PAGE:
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  • Nvidia GTX 1080 Ti Founders Edition VIdeo Card Review
  • Nvidia GTX 1080 Ti Founders Edition VIdeo Card Review


    Overclocking the GTX 1080 Ti

    Overclocking the Pascal GPU can be a frustrating process with some very surprising results.  On the surface the GPU looks to accept additional clocks extremely well until you realize that your manual baseclock might be well within the Boost 3.0 range.  Ideally the card should run at that frequency until you realize that the Boost clock has also scaled and may be outside of the operating range and be rather unpredictable.

    When I say “operating range” I mean the allowable frequency.  You see, Pascal has a "hard lock" inside the chip and if you have a good one you might run around 2100Mhz and a bad one may top out at 1900Mhz.  This can be found on every Pascal chip from a GTX 1050 all the way up to a GTX 1080 Ti.   

    During my overclocking adventure I was able to get the GTX 1080 Ti to run stable at a solid 1631Mhz Core and 6000Mhz memory.  This is a +150Mhz gain on the core and +500Mhz more on the memory.  Of course the best part is when Boost 3.0 kicks in where I noticed a Boost Clock of 2012Mhz!!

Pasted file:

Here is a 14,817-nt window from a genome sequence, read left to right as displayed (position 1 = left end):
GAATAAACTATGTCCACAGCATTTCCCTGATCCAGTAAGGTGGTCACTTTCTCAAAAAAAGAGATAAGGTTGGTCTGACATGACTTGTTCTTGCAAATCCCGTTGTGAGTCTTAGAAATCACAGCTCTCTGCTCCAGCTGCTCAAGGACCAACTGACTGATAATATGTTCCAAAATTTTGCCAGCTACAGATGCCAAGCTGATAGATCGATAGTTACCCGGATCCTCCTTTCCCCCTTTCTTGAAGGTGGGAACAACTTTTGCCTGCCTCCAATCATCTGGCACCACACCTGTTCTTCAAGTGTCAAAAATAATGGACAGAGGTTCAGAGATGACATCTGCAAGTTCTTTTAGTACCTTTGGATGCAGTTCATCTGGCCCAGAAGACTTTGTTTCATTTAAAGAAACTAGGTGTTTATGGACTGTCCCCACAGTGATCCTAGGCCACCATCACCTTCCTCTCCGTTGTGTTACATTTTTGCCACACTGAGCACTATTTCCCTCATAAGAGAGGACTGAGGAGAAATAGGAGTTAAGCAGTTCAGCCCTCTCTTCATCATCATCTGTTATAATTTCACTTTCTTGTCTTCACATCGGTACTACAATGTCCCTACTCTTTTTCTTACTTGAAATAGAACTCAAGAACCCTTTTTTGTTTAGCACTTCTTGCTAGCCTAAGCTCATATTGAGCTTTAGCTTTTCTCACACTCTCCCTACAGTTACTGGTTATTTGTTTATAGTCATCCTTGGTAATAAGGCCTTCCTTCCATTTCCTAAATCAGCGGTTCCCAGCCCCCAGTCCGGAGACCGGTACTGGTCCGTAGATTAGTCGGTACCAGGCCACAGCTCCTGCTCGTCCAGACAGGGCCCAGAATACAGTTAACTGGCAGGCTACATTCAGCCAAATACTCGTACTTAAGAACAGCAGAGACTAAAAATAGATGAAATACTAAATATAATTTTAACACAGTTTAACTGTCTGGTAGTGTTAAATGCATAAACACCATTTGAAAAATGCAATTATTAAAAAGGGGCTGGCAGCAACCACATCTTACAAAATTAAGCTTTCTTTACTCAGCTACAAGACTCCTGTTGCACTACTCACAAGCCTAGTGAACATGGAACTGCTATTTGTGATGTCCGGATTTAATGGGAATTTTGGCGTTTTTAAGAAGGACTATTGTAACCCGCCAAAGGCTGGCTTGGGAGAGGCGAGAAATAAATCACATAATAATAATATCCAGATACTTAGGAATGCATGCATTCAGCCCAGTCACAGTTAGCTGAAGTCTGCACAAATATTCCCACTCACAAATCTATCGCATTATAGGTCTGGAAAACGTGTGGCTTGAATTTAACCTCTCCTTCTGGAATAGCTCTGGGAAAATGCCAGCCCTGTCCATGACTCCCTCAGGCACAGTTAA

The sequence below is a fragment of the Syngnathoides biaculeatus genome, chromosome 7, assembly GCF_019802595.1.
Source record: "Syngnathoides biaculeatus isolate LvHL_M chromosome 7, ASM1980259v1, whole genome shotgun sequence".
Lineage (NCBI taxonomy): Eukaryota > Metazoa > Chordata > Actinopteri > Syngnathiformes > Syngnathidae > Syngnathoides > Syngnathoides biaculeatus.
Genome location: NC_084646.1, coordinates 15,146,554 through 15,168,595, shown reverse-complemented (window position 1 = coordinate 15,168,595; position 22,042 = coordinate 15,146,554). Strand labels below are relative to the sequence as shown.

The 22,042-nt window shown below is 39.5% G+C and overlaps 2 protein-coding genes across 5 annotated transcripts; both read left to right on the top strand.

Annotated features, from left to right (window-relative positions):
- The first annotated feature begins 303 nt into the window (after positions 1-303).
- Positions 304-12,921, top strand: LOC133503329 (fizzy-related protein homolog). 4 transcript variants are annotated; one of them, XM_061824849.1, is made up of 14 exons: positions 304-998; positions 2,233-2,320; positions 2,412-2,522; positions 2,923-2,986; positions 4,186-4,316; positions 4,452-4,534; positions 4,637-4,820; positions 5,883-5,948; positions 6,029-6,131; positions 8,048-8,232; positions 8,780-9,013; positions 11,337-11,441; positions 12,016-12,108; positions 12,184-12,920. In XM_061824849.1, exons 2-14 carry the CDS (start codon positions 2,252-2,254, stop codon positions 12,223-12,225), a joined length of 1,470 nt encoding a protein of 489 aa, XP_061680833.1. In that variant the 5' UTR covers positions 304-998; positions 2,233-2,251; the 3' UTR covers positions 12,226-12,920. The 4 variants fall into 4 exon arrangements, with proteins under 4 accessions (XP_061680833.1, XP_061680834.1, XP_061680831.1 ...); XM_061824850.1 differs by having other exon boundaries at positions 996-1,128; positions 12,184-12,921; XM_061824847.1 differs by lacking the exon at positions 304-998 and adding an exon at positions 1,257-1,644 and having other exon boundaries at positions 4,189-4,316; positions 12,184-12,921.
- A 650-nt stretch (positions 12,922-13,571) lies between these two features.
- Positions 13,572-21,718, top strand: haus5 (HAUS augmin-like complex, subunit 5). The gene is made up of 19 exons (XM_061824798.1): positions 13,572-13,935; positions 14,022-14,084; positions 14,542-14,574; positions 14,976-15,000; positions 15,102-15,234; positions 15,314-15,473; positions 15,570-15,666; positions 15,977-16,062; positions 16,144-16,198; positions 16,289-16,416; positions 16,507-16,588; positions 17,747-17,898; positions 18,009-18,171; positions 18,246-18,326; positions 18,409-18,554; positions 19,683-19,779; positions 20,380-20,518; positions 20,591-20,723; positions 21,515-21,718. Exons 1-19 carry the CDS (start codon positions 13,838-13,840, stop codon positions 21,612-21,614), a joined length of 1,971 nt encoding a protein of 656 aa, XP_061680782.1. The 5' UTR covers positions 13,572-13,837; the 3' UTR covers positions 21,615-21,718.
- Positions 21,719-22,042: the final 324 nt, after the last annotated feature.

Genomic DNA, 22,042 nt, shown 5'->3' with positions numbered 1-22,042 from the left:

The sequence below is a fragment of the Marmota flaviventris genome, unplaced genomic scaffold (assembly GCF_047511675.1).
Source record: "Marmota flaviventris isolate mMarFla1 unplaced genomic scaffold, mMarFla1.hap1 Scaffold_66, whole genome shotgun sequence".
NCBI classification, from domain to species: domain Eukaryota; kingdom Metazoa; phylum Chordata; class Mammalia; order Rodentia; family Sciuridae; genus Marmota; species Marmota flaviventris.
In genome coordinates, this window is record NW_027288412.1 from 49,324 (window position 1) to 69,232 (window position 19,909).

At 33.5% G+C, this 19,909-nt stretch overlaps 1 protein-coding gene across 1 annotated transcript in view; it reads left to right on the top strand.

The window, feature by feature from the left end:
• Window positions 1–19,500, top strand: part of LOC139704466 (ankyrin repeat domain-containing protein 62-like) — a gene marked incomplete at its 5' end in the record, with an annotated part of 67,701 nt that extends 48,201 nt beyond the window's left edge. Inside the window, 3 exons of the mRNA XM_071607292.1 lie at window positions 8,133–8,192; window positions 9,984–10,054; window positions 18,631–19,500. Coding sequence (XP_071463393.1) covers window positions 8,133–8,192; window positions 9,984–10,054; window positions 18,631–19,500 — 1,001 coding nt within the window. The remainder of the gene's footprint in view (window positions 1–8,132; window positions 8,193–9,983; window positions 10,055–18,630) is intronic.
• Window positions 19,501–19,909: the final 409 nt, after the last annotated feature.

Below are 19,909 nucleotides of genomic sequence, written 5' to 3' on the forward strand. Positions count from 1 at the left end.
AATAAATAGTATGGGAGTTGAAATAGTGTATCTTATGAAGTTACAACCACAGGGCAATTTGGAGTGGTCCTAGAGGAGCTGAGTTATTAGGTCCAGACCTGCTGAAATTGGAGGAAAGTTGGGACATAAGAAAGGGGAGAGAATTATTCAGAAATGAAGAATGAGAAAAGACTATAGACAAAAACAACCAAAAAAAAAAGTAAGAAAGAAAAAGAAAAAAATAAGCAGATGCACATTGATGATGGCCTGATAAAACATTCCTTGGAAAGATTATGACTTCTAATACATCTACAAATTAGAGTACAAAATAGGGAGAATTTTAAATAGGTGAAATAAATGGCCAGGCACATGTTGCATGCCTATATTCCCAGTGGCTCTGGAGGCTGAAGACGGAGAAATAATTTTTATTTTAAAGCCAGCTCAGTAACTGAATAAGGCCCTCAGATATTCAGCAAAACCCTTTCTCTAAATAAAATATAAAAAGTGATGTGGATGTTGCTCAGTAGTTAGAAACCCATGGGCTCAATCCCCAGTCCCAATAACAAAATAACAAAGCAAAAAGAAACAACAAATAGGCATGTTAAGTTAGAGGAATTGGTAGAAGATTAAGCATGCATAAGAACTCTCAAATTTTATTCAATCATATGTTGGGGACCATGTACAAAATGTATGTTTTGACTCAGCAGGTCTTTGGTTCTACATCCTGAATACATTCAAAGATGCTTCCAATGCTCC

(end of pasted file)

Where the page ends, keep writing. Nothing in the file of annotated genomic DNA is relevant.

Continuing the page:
To attain this overclock I fired up EVGA PrecisionX and started cranking up the frequency numbers.  The limit of this particular card is around 2050Mhz and would run stable provided it ran slower than that.  The thing to keep in mind is that Boost 3.0 is always in flux so as you might try to reach a certain number the Boost calculation can easily go over the core limit and cause the driver to crash 

    Overclocking Conclusion

    Despite the rather impressive overclock there is very little gain when looking at the gaming benchmark results (Hitman 2016).  This can be attributed to a couple of factors.  The first is NVIDIA Boost 3.0 and the fact that this card was boosting up to 1873Mhz on stock clocks helped close the gap.  Raising those clocks 150Mhz should have shown a higher gain however, the speed difference wasn’t much compared to the base clock. 

    Also despite my clock settings being configured for 2012Mhz the NVIDIA Boost 3.0 controls everything about the card including how much boost it really wants to run.  Under most situations my 2012Mhz would sometimes scale down to 1800Mhz which attributes to a lower than expected score.

    The only consistent performance gain was a memory overclock which did more to increase performance than anything else.  It helps DX12 titles and is the one factor that enables the card to be faster than a Titan X Pascal in most situations despite having a trimmed down GPU core.

    Keep in mind that overclocking is not guaranteed so your results may vary.